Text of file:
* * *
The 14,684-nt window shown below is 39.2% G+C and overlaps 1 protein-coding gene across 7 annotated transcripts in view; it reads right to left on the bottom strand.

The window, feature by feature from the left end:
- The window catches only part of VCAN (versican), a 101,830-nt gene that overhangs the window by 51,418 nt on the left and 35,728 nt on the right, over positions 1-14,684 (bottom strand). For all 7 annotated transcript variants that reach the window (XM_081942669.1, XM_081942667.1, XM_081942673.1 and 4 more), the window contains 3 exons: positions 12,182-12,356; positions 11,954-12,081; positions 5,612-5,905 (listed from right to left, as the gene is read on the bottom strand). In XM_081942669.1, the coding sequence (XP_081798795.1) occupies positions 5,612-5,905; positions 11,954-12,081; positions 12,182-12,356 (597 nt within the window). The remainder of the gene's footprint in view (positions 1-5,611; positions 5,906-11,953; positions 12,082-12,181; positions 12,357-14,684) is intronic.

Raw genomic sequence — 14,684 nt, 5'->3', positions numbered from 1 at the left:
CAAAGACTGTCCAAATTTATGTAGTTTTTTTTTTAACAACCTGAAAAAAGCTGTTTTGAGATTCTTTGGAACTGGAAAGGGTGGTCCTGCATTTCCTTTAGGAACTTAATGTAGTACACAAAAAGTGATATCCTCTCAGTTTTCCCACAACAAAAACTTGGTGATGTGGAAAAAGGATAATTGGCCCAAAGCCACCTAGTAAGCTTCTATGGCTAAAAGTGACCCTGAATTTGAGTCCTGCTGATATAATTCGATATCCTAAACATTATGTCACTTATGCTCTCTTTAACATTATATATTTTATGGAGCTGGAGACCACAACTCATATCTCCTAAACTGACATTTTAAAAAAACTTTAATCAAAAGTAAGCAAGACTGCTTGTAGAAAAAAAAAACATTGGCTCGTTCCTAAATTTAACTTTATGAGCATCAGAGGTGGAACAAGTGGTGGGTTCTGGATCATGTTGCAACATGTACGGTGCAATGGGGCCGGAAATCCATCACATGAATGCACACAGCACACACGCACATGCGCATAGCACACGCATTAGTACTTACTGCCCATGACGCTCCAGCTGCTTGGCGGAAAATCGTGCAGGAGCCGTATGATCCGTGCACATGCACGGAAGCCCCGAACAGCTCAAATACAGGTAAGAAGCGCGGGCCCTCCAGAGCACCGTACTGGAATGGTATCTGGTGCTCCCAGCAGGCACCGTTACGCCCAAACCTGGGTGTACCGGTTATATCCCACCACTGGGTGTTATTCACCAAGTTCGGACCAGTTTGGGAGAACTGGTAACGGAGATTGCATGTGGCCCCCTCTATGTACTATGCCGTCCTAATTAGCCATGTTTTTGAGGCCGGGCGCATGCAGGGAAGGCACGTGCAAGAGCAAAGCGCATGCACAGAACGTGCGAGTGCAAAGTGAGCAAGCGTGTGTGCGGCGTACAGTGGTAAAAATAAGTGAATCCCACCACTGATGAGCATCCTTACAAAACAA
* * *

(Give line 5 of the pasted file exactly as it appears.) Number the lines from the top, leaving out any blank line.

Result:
CAAAGACTGTCCAAATTTATGTAGTTTTTTTTTTAACAACCTGAAAAAAGCTGTTTTGAGATTCTTTGGAACTGGAAAGGGTGGTCCTGCATTTCCTTTAGGAACTTAATGTAGTACACAAAAAGTGATATCCTCTCAGTTTTCCCACAACAAAAACTTGGTGATGTGGAAAAAGGATAATTGGCCCAAAGCCACCTAGTAAGCTTCTATGGCTAAAAGTGACCCTGAATTTGAGTCCTGCTGATATAATTCGATATCCTAAACATTATGTCACTTATGCTCTCTTTAACATTATATATTTTATGGAGCTGGAGACCACAACTCATATCTCCTAAACTGACATTTTAAAAAAACTTTAATCAAAAGTAAGCAAGACTGCTTGTAGAAAAAAAAAACATTGGCTCGTTCCTAAATTTAACTTTATGAGCATCAGAGGTGGAACAAGTGGTGGGTTCTGGATCATGTTGCAACATGTACGGTGCAATGGGGCCGGAAATCCATCACATGAATGCACACAGCACACACGCACATGCGCATAGCACACGCATTAGTACTTACTGCCCATGACGCTCCAGCTGCTTGGCGGAAAATCGTGCAGGAGCCGTATGATCCGTGCACATGCACGGAAGCCCCGAACAGCTCAAATACAGGTAAGAAGCGCGGGCCCTCCAGAGCACCGTACTGGAATGGTATCTGGTGCTCCCAGCAGGCACCGTTACGCCCAAACCTGGGTGTACCGGTTATATCCCACCACTGGGTGTTATTCACCAAGTTCGGACCAGTTTGGGAGAACTGGTAACGGAGATTGCATGTGGCCCCCTCTATGTACTATGCCGTCCTAATTAGCCATGTTTTTGAGGCCGGGCGCATGCAGGGAAGGCACGTGCAAGAGCAAAGCGCATGCACAGAACGTGCGAGTGCAAAGTGAGCAAGCGTGTGTGCGGCGTACAGTGGTAAAAATAAGTGAATCCCACCACTGATGAGCATCCTTACAAAACAA